Manufacturers must decide when to invest and launch a new vehicle segment or how to redesign vehicles existing segment, both under market uncertainties. We present an optimization framework for redesigning or investing in future vehicles using real options to address uncertainty in gas price and regulatory standards like the US Corporate Average Fuel Economy (CAFE) standard. In a specific study involving a product of gasoline, hybrid electric, and electric vehicles, we examine the relationship between gas price and CAFE uncertainties to support decisions by manufacturers on product mix and by policy makers on proposing standards. A real options model is used for the time delay on investment, redesign, and pricing, integrated with a robust design formulation to optimize expected net present value (ENPV) and net present value (NPV) robustness. Results for nine different scenarios suggest that policy makers should consider gas price when setting CAFE standards; and manufacturers should consider the trade-off between ENPV and robust NPVs. Results also suggest that change of product mix rather than vehicle redesign better addresses CAFE standards inflation.
When designing a product, both engineering uncertainty and market heterogeneity should be considered to reduce the risk of failure in the market. Reliability-based design optimization (RBDO) approach allows decision makers to achieve target confidence in product performance under engineering uncertainty. Design for market systems (DMS) approach helps decision makers to find profit-maximized product design under market heterogeneity. This paper integrates RBDO and DMS approaches for an Electric vehicle (EV) design. Consumers’ preferences on warranted battery lifetime are heterogeneous while battery life itself is affected by various uncertainties such as battery characteristics and driving patterns. We optimized and compared four scenarios depending on whether engineering systems are deterministic or probabilistic, and whether a market is homogeneous or heterogeneous. The results provide some insight on how the optimal EV design should be altered depending on engineering uncertainty and market heterogeneity.
Governments encourage use of electric vehicles (EV) via regulation and investment to minimize greenhouse gas (GHG) emissions. Manufacturers produce vehicles to maximize profit, given available public infrastructure and government incentives. EV public adoption depends not only on price and vehicle attributes, but also on EV market size and infrastructure available for refueling, such as charging station proximity and recharging length and cost. Earlier studies have shown that government investment can create EV market growth, and that manufacturers and charging station operators must cooperate to achieve overall profitability. This article describes a framework that connects decisions by the three stakeholders (government, EV manufacturer, charging station operator) with preferences of the driving public. The goal is to develop a framework that allows the effect of government investment on the EV market to be quantified. This is illustrated in three scenarios in which we compare optimal public investment for a city in USA (Ann Arbor, Michigan) and one in China (Beijing) to minimize emissions, accounting for customer preferences elicited from surveys conducted in the two countries. Under the modeling assumptions of the framework, we find that high customer sensitivity to prices, combined with manufacturer and charging station operator profit maximization strategies, can render government investment in EV subsidies ineffective, while a collaboration among stakeholders can achieve both emission reduction and profitability. When EV and station designs improve beyond a certain threshold, government investment influence on EV adoption is attenuated apparently due to diminishing customer willingness to buy. Furthermore, our analysis suggests that a diversified government investment portfolio could be especially effective for the Chinese market, with charging costs and price cuts on license plate fees being as important as EV subsidies.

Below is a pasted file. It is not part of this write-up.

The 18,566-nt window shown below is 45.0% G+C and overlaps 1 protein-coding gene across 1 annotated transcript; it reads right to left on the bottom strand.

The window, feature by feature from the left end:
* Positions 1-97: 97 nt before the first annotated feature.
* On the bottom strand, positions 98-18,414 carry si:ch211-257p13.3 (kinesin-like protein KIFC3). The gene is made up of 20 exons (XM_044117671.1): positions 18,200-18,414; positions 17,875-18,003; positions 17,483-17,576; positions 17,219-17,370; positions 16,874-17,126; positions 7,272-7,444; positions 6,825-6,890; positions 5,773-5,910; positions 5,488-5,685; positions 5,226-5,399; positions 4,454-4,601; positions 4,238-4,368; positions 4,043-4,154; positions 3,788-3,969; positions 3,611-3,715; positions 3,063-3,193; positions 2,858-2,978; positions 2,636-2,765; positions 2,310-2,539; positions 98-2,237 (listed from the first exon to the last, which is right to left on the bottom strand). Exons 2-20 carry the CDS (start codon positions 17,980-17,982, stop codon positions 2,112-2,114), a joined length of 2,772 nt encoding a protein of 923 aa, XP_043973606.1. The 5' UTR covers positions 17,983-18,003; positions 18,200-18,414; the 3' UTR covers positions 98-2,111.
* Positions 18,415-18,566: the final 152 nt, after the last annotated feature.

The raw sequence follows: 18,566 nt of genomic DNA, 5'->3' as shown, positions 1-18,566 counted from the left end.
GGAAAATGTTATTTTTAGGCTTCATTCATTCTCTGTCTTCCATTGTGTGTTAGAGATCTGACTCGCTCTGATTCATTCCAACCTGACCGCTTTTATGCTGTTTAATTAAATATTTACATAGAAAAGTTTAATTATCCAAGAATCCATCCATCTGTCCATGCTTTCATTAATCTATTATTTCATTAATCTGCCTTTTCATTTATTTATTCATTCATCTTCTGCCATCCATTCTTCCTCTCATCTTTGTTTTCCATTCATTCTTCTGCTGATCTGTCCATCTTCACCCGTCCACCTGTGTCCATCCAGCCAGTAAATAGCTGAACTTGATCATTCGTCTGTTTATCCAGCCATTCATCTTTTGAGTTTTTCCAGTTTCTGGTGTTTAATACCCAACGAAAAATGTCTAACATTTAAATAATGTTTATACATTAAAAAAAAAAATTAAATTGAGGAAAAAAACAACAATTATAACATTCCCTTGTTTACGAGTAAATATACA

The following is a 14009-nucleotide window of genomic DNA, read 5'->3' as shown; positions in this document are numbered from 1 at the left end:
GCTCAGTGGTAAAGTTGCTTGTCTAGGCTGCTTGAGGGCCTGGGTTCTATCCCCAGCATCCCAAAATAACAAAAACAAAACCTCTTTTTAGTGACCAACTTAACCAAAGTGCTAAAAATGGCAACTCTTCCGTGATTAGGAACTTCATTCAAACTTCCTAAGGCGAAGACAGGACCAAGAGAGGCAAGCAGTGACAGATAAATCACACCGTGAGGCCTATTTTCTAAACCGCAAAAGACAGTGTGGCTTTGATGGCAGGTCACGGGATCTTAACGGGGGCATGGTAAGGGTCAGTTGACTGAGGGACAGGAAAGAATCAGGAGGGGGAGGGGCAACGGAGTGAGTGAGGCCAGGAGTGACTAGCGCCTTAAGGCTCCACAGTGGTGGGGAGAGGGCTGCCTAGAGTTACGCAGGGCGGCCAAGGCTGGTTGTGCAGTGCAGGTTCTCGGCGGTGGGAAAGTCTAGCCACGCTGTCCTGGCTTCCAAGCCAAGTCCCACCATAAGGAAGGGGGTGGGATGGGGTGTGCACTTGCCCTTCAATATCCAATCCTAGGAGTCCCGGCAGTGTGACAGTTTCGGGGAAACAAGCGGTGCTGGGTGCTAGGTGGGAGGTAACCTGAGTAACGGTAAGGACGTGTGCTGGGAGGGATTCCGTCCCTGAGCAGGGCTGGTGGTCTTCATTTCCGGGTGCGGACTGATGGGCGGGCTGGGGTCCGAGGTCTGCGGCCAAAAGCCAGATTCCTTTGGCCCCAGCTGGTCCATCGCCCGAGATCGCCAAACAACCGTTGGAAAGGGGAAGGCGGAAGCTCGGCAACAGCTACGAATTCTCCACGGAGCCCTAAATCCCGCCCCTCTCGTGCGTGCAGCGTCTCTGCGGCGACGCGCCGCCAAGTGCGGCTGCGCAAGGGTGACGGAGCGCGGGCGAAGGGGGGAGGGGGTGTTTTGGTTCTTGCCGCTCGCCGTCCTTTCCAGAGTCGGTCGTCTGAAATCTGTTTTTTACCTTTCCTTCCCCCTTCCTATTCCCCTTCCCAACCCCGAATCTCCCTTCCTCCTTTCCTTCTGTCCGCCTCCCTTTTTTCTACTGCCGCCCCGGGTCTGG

A major barrier in consumer adoption of electric vehicles (EVs) is “range anxiety,” the concern that the vehicle will run out of power at an inopportune time. Range anxiety is caused by the current relatively low electric-only operational range and sparse public charging station (CS) infrastructure. Range anxiety may be significantly mitigated if EV manufacturers and CS operators work in partnership using a cooperative business model to balance EV performance and CS coverage. This model is in contrast to a sequential decision-making model where manufacturers bring new EVs to the market first and CS operators decide on CS deployment given EV specifications and market demand. This paper proposes an integrated decision-making framework to assess profitability of a cooperative business model using a multidisciplinary optimization model that combines marketing, engineering, and operations considerations. This model is demonstrated in a case study involving battery EV design and direct current (DC) fast-CS location network in Southeast Michigan. The expected benefits can motive both government and private enterprise actions.